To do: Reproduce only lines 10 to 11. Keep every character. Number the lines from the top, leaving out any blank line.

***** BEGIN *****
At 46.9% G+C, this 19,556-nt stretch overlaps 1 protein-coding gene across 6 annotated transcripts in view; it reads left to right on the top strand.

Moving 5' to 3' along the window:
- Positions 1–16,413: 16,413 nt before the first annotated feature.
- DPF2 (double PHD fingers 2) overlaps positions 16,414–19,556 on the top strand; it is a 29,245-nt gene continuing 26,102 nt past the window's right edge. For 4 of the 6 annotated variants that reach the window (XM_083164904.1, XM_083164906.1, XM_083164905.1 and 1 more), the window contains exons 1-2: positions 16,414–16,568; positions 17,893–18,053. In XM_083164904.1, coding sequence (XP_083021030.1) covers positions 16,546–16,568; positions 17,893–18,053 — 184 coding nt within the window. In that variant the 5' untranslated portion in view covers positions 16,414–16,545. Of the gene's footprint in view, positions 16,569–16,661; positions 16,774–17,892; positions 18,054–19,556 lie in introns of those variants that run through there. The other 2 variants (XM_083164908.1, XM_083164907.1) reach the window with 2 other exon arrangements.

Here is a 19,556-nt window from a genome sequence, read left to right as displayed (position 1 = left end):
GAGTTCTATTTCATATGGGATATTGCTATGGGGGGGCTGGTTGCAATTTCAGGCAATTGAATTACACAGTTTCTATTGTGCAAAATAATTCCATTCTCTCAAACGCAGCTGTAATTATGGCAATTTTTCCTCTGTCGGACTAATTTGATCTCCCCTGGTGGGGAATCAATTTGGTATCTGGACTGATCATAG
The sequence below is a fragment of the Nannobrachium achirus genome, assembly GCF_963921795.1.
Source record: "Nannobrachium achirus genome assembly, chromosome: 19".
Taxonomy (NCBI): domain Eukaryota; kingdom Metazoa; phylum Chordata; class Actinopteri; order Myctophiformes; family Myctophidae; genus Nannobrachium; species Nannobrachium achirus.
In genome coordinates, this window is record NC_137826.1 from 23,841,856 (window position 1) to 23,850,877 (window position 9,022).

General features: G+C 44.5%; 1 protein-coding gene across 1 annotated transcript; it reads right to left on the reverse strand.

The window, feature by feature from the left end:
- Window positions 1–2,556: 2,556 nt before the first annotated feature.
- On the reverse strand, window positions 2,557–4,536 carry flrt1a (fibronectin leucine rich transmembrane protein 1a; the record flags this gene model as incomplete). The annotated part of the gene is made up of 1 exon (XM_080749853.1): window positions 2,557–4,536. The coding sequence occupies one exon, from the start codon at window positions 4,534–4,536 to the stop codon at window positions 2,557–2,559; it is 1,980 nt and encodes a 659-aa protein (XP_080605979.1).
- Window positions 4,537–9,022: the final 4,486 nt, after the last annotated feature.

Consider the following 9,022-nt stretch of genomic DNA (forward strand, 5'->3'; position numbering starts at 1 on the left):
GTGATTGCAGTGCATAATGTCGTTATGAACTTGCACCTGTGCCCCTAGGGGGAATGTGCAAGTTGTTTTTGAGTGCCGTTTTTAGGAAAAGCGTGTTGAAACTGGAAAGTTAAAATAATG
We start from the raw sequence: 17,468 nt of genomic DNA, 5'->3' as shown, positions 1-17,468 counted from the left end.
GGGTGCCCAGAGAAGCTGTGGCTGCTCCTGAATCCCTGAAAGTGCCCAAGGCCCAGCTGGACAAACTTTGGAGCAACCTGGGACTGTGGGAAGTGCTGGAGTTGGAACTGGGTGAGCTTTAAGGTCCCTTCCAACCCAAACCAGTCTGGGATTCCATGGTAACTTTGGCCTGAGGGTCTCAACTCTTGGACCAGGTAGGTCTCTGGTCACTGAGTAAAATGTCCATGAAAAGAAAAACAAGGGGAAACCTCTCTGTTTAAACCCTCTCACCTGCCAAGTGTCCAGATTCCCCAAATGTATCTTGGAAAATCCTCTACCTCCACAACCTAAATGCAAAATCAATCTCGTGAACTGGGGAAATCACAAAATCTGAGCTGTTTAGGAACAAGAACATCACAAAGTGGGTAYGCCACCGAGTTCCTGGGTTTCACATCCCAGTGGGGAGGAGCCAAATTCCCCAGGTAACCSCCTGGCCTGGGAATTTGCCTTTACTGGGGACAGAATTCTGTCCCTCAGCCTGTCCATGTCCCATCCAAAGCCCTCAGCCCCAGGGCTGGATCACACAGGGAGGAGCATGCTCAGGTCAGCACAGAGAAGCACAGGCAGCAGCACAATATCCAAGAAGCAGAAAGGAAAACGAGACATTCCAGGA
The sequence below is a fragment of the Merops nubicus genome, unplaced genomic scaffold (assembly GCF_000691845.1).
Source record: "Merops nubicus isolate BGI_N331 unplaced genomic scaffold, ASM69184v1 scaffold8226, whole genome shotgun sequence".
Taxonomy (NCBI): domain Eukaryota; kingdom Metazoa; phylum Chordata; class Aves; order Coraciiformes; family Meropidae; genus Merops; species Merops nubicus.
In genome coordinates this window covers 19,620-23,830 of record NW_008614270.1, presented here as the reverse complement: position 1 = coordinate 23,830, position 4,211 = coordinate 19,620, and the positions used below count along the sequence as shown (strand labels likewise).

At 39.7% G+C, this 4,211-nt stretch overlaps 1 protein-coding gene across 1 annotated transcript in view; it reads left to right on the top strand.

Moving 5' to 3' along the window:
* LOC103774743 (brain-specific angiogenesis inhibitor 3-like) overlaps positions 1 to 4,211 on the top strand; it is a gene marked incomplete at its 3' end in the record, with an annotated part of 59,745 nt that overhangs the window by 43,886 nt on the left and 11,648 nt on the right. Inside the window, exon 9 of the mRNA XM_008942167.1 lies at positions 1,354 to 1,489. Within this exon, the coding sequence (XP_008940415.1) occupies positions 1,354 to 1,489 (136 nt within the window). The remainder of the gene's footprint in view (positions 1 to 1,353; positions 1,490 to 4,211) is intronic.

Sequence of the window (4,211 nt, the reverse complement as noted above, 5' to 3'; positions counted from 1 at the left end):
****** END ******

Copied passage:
In genome coordinates, this window is record NC_137826.1 from 23,841,856 (window position 1) to 23,850,877 (window position 9,022).

General features: G+C 44.5%; 1 protein-coding gene across 1 annotated transcript; it reads right to left on the reverse strand.